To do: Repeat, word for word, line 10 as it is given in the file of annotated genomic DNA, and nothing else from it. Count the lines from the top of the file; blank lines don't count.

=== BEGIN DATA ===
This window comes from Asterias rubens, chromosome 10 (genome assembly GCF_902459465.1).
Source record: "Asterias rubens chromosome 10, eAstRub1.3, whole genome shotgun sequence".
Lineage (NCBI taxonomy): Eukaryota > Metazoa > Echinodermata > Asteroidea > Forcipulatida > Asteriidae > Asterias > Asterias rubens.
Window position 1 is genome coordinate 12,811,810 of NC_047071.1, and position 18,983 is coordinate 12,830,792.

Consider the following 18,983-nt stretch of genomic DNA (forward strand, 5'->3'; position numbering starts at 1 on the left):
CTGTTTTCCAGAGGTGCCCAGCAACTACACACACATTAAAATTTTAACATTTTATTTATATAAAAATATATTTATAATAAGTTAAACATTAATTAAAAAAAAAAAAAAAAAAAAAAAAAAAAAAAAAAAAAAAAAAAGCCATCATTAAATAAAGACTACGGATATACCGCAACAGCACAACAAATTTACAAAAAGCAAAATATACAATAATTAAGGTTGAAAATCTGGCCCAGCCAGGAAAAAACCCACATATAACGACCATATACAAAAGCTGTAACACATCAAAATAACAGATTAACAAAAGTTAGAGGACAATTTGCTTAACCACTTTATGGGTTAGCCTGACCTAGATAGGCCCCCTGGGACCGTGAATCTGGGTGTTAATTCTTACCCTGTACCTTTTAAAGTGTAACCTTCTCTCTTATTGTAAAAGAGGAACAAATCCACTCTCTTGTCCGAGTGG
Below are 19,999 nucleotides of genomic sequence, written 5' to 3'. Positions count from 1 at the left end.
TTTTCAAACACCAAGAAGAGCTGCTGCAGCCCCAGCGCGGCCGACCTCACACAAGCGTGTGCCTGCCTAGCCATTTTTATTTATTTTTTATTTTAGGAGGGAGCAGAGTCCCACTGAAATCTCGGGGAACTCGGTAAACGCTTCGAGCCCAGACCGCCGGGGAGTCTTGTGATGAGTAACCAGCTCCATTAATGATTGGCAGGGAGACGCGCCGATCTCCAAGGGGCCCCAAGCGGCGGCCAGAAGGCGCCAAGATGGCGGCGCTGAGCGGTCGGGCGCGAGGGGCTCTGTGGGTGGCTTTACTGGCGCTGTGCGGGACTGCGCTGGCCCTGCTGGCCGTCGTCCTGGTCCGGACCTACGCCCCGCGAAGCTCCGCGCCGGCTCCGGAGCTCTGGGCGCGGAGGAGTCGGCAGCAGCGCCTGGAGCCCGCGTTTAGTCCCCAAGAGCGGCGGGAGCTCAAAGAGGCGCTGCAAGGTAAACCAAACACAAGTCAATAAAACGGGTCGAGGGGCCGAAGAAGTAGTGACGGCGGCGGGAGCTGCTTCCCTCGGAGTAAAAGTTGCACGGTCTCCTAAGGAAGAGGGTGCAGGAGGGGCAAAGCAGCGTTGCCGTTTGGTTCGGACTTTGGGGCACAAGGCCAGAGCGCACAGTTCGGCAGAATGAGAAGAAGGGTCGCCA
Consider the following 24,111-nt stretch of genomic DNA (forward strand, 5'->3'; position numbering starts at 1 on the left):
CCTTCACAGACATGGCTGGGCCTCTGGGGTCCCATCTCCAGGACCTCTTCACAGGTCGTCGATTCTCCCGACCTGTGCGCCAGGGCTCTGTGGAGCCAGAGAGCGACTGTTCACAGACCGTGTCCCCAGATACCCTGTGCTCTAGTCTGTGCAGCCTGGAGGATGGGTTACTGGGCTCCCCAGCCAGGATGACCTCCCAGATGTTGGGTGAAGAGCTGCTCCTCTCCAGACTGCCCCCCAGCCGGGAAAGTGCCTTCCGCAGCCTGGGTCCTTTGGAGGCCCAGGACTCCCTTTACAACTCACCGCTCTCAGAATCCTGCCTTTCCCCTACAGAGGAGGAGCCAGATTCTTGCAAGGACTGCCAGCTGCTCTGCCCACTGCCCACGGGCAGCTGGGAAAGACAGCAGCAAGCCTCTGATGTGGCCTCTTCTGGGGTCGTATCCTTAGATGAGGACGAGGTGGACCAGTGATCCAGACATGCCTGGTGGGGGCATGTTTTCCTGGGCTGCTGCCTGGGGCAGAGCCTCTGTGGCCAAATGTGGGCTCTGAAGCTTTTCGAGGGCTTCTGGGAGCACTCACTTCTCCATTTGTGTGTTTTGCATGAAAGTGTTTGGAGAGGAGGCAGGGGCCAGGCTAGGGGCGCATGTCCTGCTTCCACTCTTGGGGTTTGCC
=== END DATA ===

CCTTCACAGACATGGCTGGGCCTCTGGGGTCCCATCTCCAGGACCTCTTCACAGGTCGTCGATTCTCCCGACCTGTGCGCCAGGGCTCTGTGGAGCCAGAGAGCGACTGTTCACAGACCGTGTCCCCAGATACCCTGTGCTCTAGTCTGTGCAGCCTGGAGGATGGGTTACTGGGCTCCCCAGCCAGGATGACCTCCCAGATGTTGGGTGAAGAGCTGCTCCTCTCCAGACTGCCCCCCAGCCGGGAAAGTGCCTTCCGCAGCCTGGGTCCTTTGGAGGCCCAGGACTCCCTTTACAACTCACCGCTCTCAGAATCCTGCCTTTCCCCTACAGAGGAGGAGCCAGATTCTTGCAAGGACTGCCAGCTGCTCTGCCCACTGCCCACGGGCAGCTGGGAAAGACAGCAGCAAGCCTCTGATGTGGCCTCTTCTGGGGTCGTATCCTTAGATGAGGACGAGGTGGACCAGTGATCCAGACATGCCTGGTGGGGGCATGTTTTCCTGGGCTGCTGCCTGGGGCAGAGCCTCTGTGGCCAAATGTGGGCTCTGAAGCTTTTCGAGGGCTTCTGGGAGCACTCACTTCTCCATTTGTGTGTTTTGCATGAAAGTGTTTGGAGAGGAGGCAGGGGCCAGGCTAGGGGCGCATGTCCTGCTTCCACTCTTGGGGTTTGCC